by Dr. Siegmund Last, Vienna
Translated by Berti Glaubach
The economic collapse and hopelessness in the face of the unstable conditions created by the peace conferences brought with them a mental shock that most affected youth. The maturing human faced an abyss with no prospect of salvation. But it is the privilege of young people to hope and aspire. A secure instinct guided the youth when they organized themselves in 1919 in a Youth League. Three years later, the formerly loose association took firmer shape, the inner strengthening corresponded to the new name: Jewish National Association Moriah, whose statutes were approved by the authorities.
The founders were: Wilhelm Kreissberger, Aron Feder, Milo Rudich, Baruch Schärf, Dr. Karl Klinger, Krauthammer, Isidor Weiner, Karl Winkler, Zwi Leissner, Isidor Brender, Alfred and Julius Schmidt, Max Rittberg, Artur Geller, Emanuel Neufeld, Karl Laufer, Max Stein, Salo Schärf, Mordko Frimmer, Heinrich Sternbach, Srul Gottlieb.
Gradually, the number of members increased and the club was able to devote its full efforts to its goals. In addition to cultivating sociability, which the uprooted young people needed urgently to be mentally healthy, the Moriah always had the highest goal in mind, namely the preparation of its members for the aliyah after Eretz Israel. This was the purpose of the collecting activity for the K.K.L. and the K.H. On its own initiative, garden parties and flower days were organized and the net yield went for the benefit of charitable and especially Zionist purposes. Since the national rebirth was unthinkable without the cultivation of the Hebrew language, the members of the Moriah eagerly learned Iwrit and also strongly promoted the Hebrew schoolwork of Safa Iwria. They delegated individual members to the various corporations to promote their goals everywhere.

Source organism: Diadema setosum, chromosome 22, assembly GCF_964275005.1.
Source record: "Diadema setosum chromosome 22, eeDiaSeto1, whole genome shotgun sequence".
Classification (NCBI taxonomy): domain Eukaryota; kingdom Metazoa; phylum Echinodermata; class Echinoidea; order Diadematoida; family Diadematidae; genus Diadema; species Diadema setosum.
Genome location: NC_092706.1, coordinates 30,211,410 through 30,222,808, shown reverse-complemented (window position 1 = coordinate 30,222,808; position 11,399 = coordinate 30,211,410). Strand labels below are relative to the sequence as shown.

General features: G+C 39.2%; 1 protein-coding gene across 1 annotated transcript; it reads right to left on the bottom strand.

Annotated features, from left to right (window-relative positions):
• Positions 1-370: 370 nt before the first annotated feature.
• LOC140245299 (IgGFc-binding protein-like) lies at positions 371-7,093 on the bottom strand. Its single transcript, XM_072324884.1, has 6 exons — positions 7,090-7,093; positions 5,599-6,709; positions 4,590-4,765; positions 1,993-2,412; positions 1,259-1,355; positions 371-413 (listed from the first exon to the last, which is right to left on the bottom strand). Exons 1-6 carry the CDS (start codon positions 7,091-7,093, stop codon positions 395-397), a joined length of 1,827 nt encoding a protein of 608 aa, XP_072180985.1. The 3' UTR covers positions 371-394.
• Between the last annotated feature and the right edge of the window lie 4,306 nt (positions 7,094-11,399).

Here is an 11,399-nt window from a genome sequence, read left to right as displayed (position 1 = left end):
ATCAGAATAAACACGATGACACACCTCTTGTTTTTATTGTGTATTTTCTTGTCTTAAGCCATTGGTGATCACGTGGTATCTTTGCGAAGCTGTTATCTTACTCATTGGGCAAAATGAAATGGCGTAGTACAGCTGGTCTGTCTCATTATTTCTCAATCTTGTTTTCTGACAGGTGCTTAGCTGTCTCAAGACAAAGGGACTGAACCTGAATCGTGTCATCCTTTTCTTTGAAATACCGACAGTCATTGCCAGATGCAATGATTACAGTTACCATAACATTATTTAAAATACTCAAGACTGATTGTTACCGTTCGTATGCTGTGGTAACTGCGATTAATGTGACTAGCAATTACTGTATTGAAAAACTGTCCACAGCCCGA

The fragmentation of activity was detrimental to the inner connection. Therefore, the association was reorganized in 1925, an activity for which the founding member, Dr. med. Karl Klinger particularly deserves to be mentioned. The catastrophe of World War II killed many members. The survivors were scattered throughout the world, but the majority, happy about the realization of their childhood dream, found themselves back in the old homeland.
Apart from the already mentioned founding members, the following Moriah friends are mentioned: Hermann and Tuciu Ackermann, Barasch, David Bartfeld, Salon Bendit, Otto Bleiberg, Isidor Edelstein, Salomon Feder, Aharon Fernbach, Efraim Feuer, Isidor Finder, Isidor Fuhrmann, Benno Glanz, Grünbaum, Imanuel Haber, Jaques Hammerling, Moritz Heitner, Paul Hering, Benno Kalmus, Benno Kamil, Julius Katz, Michael Kirmayer, Michael Melzer, Max Müller, Jaques Pfeffer, Rennert, Tuliu Rosenblatt, Max Rosenfeld, Muniu Schnapp, Seidmann, M. Singer, Spasser, Ignaz Sperber, I. Sternberg, Hermann Stummer, Tocker, Leopold Wagner.
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